GARCIA-BURILLO S., COMBES F., USERO A., AALTO S., COLINA L., ALONSO-HERRERO A., HUNT L.K., ARRIBAS S., COSTAGLIOLA F., LABIANO A., NERI R., PEREIRA-SANTAELLA M., TACCONI L.J. and VAN DER WERF P.P.
Abstract (from CDS):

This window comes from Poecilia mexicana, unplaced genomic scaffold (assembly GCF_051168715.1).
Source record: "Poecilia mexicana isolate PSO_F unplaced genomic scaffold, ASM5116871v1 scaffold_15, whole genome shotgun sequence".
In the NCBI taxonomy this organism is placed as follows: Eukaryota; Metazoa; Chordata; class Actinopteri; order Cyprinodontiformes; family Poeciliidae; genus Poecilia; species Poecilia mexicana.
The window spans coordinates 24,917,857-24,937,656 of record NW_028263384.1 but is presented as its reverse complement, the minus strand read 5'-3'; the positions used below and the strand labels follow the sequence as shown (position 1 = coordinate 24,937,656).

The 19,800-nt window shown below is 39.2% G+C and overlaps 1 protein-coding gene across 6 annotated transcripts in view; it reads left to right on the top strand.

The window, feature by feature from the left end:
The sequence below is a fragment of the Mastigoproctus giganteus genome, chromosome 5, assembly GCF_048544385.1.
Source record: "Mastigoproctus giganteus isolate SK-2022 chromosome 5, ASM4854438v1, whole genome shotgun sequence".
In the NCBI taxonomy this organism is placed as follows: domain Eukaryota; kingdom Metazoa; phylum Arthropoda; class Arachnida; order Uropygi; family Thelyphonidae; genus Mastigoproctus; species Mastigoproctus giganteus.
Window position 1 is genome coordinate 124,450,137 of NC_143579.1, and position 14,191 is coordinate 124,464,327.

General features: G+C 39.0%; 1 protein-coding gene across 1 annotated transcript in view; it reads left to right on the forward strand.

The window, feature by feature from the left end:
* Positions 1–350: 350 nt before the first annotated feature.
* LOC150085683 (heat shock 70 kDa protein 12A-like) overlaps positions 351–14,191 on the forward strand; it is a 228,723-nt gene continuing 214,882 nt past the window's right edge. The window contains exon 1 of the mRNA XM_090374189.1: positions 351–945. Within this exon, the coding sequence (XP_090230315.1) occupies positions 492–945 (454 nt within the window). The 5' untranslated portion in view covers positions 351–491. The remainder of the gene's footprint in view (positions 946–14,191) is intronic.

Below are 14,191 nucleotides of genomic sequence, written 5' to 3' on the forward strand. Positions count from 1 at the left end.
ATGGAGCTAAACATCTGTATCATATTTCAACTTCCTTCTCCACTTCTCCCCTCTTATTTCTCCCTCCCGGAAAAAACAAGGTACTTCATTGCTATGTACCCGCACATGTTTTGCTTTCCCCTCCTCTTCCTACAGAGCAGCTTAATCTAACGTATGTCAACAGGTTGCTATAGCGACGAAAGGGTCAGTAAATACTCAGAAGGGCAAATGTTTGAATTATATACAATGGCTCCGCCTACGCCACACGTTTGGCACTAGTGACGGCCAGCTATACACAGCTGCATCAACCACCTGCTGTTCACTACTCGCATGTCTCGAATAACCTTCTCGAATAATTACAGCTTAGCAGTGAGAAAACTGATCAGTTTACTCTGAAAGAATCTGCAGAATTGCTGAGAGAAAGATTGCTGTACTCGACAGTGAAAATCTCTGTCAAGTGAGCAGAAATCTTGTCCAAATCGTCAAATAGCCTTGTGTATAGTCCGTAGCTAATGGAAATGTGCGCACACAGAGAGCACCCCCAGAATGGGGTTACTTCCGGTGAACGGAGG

Galaxy evolution scenarios predict that the feedback of star formation and nuclear activity (AGN) can drive the transformation of gas-rich spiral mergers into (ultra) luminous infrared galaxies and, eventually, lead to the build-up of QSO/elliptical hosts. We study the role that star formation and AGN feedback have in launching and maintaining the molecular outflows in two starburst-dominated advanced mergers, NGC 1614 (DL=66Mpc) and IRAS 17208-0014 (DL=181Mpc), by analyzing the distribution and kinematics of their molecular gas reservoirs. Both galaxies present evidence of outflows in other phases of their ISM. We used the Plateau de Bure interferometer (PdBI) to image the CO(1-0) and CO(2-1) line emissions in NGC 1614 and IRAS 17208-0014, respectively, with high spatial resolution (0.5"-1.2"). The velocity fields of the gas were analyzed and modeled to find the evidence of molecular outflows in these sources and characterize the mass, momentum, and energy of these components. While most (≥95%) of the CO emission stems from spatially resolved (∼2-3kpc-diameter) rotating disks, we also detect in both mergers the emission from high-velocity line wings that extend up to ±500-700km/s, well beyond the estimated virial range associated with rotation and turbulence. The kinematic major axis of the line-wing emission is tilted by ∼90° in NGC 1614 and by ∼180° in IRAS 17208-0014 relative to the major axes of their respective rotating disks. These results can be explained by the existence of non-coplanar molecular outflows in both systems: the outflow axis is nearly perpendicular to the rotating disk in NGC 1614, but it is tilted relative to the angular momentum axis of the rotating disk in IRAS 17208-0014. In stark contrast to NGC 1614, where star formation alone can drive its molecular outflow, the mass, energy, and momentum budget requirements of the molecular outflow in IRAS 17208-0014 can be best accounted for by the existence of a so far undetected (hidden) AGN of LAGN∼7x1011L☉. The geometry of the molecular outflow in IRAS 17208-0014 suggests that the outflow is launched by a non-coplanar disk that may be associated with a buried AGN in the western nucleus.